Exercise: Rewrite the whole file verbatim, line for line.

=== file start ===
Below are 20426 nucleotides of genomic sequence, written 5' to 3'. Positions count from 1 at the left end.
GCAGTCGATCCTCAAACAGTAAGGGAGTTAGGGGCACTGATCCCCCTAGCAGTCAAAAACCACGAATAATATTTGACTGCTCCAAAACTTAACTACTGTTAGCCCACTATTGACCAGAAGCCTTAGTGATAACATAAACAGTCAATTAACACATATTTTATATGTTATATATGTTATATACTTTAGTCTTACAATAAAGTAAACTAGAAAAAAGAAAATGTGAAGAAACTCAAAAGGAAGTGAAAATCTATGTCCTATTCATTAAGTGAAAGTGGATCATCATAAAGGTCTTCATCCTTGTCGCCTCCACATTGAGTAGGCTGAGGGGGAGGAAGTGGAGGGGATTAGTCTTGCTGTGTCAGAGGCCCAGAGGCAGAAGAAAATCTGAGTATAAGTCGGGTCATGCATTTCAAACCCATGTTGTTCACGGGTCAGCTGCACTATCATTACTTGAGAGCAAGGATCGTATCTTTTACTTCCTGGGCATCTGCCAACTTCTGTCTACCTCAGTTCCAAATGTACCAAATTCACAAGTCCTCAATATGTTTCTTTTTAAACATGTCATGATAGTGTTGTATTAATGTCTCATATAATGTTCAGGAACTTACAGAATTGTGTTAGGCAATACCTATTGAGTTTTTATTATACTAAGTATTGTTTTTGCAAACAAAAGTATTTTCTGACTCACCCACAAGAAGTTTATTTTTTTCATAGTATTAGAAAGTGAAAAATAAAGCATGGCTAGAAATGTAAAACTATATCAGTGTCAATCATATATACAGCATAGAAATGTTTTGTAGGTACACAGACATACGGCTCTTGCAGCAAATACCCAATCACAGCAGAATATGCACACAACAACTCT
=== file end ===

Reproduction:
Below are 20426 nucleotides of genomic sequence, written 5' to 3'. Positions count from 1 at the left end.
GCAGTCGATCCTCAAACAGTAAGGGAGTTAGGGGCACTGATCCCCCTAGCAGTCAAAAACCACGAATAATATTTGACTGCTCCAAAACTTAACTACTGTTAGCCCACTATTGACCAGAAGCCTTAGTGATAACATAAACAGTCAATTAACACATATTTTATATGTTATATATGTTATATACTTTAGTCTTACAATAAAGTAAACTAGAAAAAAGAAAATGTGAAGAAACTCAAAAGGAAGTGAAAATCTATGTCCTATTCATTAAGTGAAAGTGGATCATCATAAAGGTCTTCATCCTTGTCGCCTCCACATTGAGTAGGCTGAGGGGGAGGAAGTGGAGGGGATTAGTCTTGCTGTGTCAGAGGCCCAGAGGCAGAAGAAAATCTGAGTATAAGTCGGGTCATGCATTTCAAACCCATGTTGTTCACGGGTCAGCTGCACTATCATTACTTGAGAGCAAGGATCGTATCTTTTACTTCCTGGGCATCTGCCAACTTCTGTCTACCTCAGTTCCAAATGTACCAAATTCACAAGTCCTCAATATGTTTCTTTTTAAACATGTCATGATAGTGTTGTATTAATGTCTCATATAATGTTCAGGAACTTACAGAATTGTGTTAGGCAATACCTATTGAGTTTTTATTATACTAAGTATTGTTTTTGCAAACAAAAGTATTTTCTGACTCACCCACAAGAAGTTTATTTTTTTCATAGTATTAGAAAGTGAAAAATAAAGCATGGCTAGAAATGTAAAACTATATCAGTGTCAATCATATATACAGCATAGAAATGTTTTGTAGGTACACAGACATACGGCTCTTGCAGCAAATACCCAATCACAGCAGAATATGCACACAACAACTCT